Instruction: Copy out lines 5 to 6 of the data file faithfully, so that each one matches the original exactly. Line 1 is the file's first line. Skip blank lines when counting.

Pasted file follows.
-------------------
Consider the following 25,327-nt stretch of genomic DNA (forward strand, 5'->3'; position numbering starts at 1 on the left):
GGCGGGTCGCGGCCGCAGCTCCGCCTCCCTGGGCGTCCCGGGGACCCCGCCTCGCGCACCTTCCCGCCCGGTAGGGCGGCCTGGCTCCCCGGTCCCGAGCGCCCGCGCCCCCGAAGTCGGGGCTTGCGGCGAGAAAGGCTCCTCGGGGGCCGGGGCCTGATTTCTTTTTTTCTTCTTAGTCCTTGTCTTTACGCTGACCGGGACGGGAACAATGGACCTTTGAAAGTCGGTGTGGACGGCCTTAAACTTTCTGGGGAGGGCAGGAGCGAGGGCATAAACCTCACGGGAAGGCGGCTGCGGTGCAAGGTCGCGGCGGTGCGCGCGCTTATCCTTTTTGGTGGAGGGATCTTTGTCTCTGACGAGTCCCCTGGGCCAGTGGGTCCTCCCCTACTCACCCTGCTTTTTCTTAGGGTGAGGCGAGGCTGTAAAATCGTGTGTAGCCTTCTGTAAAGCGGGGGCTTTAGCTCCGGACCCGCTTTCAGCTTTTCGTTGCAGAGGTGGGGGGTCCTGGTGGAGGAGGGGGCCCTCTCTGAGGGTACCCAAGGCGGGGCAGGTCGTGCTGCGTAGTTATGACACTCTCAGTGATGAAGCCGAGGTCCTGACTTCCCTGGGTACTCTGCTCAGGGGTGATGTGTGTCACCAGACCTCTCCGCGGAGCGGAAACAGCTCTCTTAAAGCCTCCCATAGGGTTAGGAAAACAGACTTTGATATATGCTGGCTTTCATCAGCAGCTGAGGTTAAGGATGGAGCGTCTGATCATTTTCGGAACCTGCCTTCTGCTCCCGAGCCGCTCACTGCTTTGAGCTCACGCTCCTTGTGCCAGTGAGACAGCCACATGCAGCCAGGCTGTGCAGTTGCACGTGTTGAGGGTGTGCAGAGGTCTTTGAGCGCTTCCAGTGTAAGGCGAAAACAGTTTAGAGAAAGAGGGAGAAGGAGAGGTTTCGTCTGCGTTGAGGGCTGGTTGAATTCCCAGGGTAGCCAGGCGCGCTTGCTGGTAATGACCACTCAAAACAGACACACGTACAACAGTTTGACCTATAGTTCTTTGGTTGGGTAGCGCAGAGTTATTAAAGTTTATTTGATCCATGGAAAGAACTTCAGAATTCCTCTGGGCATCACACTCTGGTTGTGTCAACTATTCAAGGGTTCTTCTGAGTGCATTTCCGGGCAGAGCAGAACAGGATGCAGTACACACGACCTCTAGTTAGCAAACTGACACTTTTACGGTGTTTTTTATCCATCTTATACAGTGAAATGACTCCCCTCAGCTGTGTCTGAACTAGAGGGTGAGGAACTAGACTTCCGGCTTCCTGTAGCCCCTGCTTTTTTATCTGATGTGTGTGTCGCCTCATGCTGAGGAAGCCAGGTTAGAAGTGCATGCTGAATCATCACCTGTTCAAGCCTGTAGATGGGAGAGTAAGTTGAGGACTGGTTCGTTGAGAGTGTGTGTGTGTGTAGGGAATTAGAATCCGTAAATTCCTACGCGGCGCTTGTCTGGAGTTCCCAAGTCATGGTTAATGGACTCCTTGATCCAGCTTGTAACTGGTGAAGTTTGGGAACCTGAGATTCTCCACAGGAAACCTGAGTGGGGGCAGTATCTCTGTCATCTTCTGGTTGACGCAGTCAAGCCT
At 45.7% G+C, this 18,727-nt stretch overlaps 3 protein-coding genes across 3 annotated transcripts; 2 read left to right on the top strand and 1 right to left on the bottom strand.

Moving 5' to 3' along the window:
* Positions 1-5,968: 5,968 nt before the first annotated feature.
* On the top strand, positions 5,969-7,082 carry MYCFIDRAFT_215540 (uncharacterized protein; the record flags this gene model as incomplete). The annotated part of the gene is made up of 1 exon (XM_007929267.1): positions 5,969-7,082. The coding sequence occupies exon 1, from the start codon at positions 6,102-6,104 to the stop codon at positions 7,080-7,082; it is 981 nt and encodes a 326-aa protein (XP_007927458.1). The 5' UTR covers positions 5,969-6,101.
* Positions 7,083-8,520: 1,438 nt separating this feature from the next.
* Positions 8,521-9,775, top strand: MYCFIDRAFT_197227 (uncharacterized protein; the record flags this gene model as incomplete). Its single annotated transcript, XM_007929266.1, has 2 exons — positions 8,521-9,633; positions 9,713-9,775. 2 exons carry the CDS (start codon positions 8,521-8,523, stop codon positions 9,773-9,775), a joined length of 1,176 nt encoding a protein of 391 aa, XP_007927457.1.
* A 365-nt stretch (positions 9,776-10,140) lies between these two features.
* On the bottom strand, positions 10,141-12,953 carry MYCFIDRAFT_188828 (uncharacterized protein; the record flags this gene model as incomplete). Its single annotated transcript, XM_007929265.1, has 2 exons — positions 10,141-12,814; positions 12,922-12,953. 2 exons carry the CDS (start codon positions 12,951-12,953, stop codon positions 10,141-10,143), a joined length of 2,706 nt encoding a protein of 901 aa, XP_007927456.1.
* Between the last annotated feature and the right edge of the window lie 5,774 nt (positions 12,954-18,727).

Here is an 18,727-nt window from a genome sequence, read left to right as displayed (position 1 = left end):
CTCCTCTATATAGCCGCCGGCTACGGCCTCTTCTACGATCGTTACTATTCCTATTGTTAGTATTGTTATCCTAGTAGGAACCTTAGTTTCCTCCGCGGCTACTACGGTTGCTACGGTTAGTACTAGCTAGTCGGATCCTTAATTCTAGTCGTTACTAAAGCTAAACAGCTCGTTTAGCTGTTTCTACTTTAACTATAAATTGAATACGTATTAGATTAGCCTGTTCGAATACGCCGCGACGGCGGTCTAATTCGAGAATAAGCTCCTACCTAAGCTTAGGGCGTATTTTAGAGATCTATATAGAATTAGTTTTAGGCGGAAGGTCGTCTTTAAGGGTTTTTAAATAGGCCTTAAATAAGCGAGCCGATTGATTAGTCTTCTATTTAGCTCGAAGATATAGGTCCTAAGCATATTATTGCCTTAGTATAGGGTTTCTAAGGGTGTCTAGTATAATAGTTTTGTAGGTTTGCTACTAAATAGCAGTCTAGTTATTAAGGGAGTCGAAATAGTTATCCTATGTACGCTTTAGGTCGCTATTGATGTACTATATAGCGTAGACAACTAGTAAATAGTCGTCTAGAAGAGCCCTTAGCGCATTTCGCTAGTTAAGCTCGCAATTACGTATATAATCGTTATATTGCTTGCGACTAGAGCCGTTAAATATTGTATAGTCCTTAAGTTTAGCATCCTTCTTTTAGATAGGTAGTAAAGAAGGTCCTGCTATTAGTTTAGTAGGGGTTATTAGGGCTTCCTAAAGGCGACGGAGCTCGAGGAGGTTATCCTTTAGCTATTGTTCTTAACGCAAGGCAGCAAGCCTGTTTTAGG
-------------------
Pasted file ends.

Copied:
* Positions 1-5,968: 5,968 nt before the first annotated feature.
* On the top strand, positions 5,969-7,082 carry MYCFIDRAFT_215540 (uncharacterized protein; the record flags this gene model as incomplete). The annotated part of the gene is made up of 1 exon (XM_007929267.1): positions 5,969-7,082. The coding sequence occupies exon 1, from the start codon at positions 6,102-6,104 to the stop codon at positions 7,080-7,082; it is 981 nt and encodes a 326-aa protein (XP_007927458.1). The 5' UTR covers positions 5,969-6,101.